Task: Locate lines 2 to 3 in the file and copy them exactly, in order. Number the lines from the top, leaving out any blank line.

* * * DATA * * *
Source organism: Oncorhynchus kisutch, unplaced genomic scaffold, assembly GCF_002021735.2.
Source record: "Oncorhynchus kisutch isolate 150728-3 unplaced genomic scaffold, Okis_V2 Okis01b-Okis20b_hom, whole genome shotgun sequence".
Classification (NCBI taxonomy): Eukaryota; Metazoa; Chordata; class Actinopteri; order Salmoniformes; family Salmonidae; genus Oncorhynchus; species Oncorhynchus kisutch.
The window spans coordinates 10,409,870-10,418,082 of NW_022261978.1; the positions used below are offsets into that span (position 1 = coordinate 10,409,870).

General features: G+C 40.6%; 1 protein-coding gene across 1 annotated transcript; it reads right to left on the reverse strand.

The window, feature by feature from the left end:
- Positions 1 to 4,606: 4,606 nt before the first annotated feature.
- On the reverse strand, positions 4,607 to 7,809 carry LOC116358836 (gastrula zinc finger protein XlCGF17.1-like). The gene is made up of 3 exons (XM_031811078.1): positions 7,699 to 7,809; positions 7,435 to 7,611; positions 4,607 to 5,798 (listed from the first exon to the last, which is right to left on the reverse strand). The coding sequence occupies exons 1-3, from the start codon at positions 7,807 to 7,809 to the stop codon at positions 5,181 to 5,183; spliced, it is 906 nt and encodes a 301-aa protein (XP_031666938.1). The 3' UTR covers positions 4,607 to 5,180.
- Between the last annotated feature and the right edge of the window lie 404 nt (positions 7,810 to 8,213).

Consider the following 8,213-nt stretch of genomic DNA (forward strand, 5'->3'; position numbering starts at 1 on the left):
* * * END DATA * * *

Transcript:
Source record: "Oncorhynchus kisutch isolate 150728-3 unplaced genomic scaffold, Okis_V2 Okis01b-Okis20b_hom, whole genome shotgun sequence".
Classification (NCBI taxonomy): Eukaryota; Metazoa; Chordata; class Actinopteri; order Salmoniformes; family Salmonidae; genus Oncorhynchus; species Oncorhynchus kisutch.